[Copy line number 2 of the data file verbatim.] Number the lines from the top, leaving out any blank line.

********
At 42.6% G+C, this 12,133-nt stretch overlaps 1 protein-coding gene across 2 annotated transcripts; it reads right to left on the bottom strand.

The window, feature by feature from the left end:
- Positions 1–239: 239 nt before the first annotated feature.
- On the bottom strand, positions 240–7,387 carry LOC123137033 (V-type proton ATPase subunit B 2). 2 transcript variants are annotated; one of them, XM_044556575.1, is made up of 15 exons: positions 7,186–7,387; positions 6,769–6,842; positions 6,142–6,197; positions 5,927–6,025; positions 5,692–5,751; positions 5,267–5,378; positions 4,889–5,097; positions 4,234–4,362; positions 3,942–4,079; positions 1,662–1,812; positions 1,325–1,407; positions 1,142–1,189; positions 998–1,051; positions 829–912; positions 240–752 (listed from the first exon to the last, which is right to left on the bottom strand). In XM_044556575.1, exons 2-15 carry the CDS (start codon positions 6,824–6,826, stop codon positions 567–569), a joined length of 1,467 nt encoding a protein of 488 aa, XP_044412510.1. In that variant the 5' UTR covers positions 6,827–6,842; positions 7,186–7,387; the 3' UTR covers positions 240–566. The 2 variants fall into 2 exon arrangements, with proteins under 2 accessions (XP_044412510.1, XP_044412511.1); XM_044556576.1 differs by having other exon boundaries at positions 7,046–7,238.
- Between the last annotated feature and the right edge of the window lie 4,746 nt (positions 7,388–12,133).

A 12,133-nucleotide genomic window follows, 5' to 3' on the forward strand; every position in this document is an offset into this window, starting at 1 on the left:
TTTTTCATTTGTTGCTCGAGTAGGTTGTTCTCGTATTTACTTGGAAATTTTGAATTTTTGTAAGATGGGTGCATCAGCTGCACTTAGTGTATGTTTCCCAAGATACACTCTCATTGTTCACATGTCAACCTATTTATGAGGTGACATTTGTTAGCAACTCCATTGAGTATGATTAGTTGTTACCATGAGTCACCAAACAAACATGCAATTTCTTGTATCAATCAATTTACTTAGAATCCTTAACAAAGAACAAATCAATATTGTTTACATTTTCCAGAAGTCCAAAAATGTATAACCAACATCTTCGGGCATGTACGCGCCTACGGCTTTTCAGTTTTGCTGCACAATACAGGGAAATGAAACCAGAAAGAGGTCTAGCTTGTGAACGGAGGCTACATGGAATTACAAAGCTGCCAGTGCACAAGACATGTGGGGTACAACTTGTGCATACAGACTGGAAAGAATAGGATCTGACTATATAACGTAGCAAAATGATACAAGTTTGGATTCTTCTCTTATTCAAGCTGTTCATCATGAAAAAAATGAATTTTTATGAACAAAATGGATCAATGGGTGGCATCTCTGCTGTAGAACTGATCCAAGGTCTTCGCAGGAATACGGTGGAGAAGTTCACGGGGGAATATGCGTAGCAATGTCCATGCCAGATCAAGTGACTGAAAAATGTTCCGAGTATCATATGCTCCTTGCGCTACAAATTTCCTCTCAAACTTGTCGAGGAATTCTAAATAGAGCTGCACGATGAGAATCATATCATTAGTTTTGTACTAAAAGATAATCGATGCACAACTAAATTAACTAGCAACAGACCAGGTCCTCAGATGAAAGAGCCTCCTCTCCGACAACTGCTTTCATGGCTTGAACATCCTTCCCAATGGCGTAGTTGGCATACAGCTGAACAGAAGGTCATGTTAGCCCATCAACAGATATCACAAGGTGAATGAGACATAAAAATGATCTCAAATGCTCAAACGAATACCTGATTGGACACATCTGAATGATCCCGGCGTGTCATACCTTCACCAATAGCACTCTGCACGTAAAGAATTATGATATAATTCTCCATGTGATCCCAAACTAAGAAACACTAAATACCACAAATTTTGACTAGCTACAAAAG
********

The window, feature by feature from the left end: